Maybe now you can understand why people in germany and Austria are upset when countries that have lax controls are bailed out with their money.

      I wrote to my member of parlament, that if any more bailouts are singed off, I will work half time. This reduces my ax rate to 15% (average) / 42% incremental. Can you image he replied within 24 hours?

    • To Knut34 : What you refuse to understand ( according to my opinion) is that Germany and France are actually bailing out their banks not Greece . You have every right to complain about that to your MP .
      Imagine that German and French banks have greek bonds that have lost their value. Greek bonds have better interest rates because they are supposed to be less reliable than the german ones . Your banks , due to greed , decided to invest more on greek bonds than they should .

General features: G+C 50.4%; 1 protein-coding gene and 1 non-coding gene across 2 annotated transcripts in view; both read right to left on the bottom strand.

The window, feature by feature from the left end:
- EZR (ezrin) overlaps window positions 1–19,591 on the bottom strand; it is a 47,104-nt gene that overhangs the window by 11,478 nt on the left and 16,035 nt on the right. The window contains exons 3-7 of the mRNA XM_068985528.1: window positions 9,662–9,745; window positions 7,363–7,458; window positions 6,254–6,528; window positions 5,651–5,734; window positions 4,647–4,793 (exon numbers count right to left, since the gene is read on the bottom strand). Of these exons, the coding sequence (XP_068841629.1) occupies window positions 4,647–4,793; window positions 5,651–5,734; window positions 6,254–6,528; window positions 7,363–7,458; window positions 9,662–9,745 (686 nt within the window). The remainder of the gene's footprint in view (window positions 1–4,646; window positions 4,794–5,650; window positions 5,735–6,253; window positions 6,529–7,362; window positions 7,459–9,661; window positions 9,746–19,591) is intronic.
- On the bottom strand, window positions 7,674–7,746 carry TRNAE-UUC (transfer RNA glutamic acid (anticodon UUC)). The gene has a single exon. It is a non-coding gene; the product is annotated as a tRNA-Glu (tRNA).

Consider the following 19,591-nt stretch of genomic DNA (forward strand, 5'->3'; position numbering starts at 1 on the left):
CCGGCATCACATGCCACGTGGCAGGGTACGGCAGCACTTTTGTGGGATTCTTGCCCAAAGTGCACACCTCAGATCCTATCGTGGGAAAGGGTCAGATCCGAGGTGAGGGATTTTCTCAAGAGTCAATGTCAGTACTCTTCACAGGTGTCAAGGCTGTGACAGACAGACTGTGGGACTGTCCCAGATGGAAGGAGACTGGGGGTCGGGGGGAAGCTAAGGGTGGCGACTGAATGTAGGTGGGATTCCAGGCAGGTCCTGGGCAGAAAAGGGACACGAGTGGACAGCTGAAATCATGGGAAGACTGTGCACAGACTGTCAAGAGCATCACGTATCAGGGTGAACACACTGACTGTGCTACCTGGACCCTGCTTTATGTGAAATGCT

Greece is unable to pay its obligations (which has happened plenty of times in recent economic history by many countries including Germany ). So what european countries do ? They oblige Greece to borrow money with even higher interest rate so that Greece can pay the mature bonds . So what actually is happening is debt between Greece and Banks turns into debt between Greece and EU . So German and French private banks have managed to get rid of greek bonds and EU ( which is tax payer money) is loaded with the debt . Well done to your government .

      I am sure you agree that this is unfair to you (unless you are a banker ) right ? I can assure you for quite a few reasons that this is not in favour of greece . Who’s winning ? Greek , German and French banks . Well done!!!
      So what’s a fair solution ? Mr Varoufakis’s is an alternative .

    • @Ilias trou

      I agree that the money does not stay in Greece. It will go directly to banks everywhere. I understand that very well, trust me.

      The difference is that I also know, that the private German banks and insurance companies have no problem writing off these loans. For the ECB it might look different, maybe also for some French banks.